Michelle C. Aca
Glory Novem B. Marapao
“ We are… a multisexed species.” These are the words, a little over ten years ago- and that liberating recognition saved John Stoltenberg’s life. All the time he was growing up, he knew that there was something really problematical in his relationship to manhood. Inside, deep inside, he never believed that he was fully male- he never believed he was growing up enough of a man. He believed that some place out there, in other men, there was something that was genuine authentic all- American manhood- the real stuff- but he didn’t have it: not enough of it to convince him anyway, even if he manages to be fairly convincing to those around him. He felt like an impostor, like a fake. He agonized a lot about feeling male enough, and he had no idea then how much he was not alone. Those words ha had read suggested to him that the notion of manhood is a cultural delusion, a baseless belief, a false front, a house of cards. It’s not true.
Doubts about the reality of bisexuality are not yet new, since they are common in our society nowadays. Variously characterized within dominant discourses of sexuality as, among other things, a form of infantilism or immaturity, a transitional phrase, a self-delusion or state of confusion, a personal and political cop-out, a panacea, a superficial fashion trend, a marketing tool, even a lie and catachresis, the category of bisexuality for over a century has been persistently refused the title of legitimate sexual identity.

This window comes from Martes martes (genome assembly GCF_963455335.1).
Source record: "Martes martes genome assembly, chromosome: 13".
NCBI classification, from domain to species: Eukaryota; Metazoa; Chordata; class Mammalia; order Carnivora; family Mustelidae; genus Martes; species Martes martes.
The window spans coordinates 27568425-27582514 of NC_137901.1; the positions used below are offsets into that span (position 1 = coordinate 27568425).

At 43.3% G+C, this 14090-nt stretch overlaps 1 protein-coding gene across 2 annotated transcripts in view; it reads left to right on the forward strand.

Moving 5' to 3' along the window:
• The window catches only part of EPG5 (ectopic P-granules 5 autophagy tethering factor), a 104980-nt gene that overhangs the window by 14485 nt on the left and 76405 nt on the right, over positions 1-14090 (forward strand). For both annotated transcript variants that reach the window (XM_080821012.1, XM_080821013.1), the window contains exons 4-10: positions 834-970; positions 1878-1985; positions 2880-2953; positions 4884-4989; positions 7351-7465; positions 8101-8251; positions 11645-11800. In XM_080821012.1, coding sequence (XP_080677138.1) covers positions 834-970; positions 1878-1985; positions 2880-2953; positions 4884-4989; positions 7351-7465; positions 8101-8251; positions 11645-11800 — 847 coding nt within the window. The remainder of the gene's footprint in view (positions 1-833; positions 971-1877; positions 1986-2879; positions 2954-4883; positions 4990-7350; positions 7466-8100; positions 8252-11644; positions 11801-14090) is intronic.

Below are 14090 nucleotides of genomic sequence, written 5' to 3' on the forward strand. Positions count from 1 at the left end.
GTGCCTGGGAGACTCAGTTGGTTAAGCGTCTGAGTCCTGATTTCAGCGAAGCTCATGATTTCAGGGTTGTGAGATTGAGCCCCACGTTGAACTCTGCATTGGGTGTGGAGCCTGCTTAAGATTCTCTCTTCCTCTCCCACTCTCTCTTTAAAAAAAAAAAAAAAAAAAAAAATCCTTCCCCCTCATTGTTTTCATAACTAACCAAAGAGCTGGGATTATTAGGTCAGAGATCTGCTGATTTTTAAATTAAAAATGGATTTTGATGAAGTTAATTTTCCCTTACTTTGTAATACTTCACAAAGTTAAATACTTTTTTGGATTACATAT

Men are used to think of themselves only as men, and women think of themselves as women, but the facts indicate that every human being is androgynous. “ Within every man there is the Reflection of a Woman, and within every woman there is a Reflection of a Man,” writes the American Indian Hyemeyohsts Storm, who is stating his own personal opinion. The ancient alchemist agreed: “Our Adamic hermaphrodite, though he appears in...